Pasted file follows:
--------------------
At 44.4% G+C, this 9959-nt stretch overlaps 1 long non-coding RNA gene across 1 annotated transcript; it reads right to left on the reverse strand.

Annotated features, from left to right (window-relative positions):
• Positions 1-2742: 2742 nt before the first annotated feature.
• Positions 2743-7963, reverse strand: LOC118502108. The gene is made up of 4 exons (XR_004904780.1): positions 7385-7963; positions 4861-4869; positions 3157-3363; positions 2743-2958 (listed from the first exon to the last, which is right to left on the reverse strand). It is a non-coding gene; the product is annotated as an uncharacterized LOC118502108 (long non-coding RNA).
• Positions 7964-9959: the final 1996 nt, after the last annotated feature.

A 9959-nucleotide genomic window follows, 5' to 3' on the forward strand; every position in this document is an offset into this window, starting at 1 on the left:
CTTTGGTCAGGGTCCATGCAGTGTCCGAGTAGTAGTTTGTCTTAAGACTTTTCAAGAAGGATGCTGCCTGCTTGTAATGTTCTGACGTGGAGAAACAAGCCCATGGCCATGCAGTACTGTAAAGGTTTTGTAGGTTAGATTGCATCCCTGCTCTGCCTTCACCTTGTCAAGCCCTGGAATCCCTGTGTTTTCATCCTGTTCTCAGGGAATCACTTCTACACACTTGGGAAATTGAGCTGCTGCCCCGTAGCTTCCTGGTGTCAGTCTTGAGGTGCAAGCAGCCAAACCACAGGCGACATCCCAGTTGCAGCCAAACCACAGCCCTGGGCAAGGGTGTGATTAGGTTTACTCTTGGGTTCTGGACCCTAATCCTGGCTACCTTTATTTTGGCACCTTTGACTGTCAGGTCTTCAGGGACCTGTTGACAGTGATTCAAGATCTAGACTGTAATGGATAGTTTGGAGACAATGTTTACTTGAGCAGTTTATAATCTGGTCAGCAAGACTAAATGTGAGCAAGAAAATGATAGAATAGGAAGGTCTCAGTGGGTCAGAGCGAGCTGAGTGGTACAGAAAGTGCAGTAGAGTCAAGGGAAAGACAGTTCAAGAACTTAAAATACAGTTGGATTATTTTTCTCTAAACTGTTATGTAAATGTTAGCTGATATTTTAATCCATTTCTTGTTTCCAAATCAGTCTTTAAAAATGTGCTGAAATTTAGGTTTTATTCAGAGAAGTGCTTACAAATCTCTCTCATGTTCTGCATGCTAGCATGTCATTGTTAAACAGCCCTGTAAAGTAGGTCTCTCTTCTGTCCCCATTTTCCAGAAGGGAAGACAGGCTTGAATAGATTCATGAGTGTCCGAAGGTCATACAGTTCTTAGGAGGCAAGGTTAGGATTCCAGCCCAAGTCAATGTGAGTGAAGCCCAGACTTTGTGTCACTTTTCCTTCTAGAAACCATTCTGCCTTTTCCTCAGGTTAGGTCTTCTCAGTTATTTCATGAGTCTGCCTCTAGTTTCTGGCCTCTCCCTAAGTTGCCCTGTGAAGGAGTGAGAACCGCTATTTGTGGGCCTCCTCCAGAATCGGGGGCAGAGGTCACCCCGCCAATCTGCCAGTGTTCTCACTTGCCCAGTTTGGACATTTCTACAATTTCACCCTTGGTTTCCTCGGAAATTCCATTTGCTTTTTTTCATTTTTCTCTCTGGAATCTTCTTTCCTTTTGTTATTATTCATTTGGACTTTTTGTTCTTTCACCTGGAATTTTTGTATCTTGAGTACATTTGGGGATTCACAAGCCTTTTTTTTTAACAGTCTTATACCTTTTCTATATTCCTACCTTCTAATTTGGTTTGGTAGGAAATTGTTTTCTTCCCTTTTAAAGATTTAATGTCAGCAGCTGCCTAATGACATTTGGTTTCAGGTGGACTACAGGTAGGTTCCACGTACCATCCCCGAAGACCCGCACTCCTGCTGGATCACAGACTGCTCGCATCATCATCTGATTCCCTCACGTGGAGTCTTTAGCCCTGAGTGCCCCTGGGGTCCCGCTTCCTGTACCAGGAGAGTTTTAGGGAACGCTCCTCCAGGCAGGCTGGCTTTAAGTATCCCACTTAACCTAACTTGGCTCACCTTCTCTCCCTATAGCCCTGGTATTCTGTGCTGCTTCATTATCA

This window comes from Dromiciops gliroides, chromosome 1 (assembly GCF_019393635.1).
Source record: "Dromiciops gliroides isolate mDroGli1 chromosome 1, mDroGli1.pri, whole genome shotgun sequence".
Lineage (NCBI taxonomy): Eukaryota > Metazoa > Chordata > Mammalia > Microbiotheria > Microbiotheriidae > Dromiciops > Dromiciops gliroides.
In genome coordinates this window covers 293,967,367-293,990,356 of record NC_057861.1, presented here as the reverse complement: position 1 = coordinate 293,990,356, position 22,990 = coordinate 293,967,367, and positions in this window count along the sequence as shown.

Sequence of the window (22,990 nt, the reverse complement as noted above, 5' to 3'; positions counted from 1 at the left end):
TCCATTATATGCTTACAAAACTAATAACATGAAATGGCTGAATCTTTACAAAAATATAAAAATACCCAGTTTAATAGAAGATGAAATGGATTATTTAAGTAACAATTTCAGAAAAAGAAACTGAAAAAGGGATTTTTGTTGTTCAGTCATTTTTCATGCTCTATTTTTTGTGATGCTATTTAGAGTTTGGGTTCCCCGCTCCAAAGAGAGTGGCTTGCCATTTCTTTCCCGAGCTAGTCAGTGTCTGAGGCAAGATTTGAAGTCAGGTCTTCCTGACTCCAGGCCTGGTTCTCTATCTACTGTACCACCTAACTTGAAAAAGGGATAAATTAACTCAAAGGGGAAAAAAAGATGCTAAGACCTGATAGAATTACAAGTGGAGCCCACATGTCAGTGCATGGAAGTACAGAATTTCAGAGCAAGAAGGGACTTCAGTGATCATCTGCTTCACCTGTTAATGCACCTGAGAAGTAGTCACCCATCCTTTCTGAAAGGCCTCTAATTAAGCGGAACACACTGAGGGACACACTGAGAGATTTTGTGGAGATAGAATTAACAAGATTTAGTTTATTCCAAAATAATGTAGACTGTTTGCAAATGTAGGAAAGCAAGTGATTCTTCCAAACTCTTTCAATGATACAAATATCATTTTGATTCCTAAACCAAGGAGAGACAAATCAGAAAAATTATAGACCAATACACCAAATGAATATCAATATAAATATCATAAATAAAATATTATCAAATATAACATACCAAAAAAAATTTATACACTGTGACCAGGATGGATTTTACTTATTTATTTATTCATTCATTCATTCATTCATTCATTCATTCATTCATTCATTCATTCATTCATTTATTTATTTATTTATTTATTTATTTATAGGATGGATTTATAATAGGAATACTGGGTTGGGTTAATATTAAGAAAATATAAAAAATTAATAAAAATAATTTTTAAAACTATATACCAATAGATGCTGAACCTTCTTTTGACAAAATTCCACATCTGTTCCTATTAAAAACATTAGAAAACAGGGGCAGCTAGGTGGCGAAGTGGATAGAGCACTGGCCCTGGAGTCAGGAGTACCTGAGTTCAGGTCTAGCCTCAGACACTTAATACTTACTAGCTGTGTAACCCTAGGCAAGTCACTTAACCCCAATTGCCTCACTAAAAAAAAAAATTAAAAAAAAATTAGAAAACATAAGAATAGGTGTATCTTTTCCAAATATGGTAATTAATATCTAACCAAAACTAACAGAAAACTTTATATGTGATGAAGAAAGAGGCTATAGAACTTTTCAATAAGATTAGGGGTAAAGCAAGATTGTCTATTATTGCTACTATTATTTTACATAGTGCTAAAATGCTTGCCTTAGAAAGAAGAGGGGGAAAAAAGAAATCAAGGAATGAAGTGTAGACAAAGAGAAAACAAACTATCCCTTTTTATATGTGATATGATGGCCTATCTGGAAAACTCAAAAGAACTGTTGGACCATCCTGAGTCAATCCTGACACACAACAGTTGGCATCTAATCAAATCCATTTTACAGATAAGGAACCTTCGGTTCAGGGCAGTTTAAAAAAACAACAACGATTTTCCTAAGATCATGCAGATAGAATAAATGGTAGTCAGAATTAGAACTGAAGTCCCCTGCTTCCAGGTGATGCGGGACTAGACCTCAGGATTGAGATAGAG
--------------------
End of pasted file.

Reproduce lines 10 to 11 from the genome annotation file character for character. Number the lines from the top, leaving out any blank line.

Lineage (NCBI taxonomy): Eukaryota > Metazoa > Chordata > Mammalia > Microbiotheria > Microbiotheriidae > Dromiciops > Dromiciops gliroides.
In genome coordinates this window covers 293,967,367-293,990,356 of record NC_057861.1, presented here as the reverse complement: position 1 = coordinate 293,990,356, position 22,990 = coordinate 293,967,367, and positions in this window count along the sequence as shown.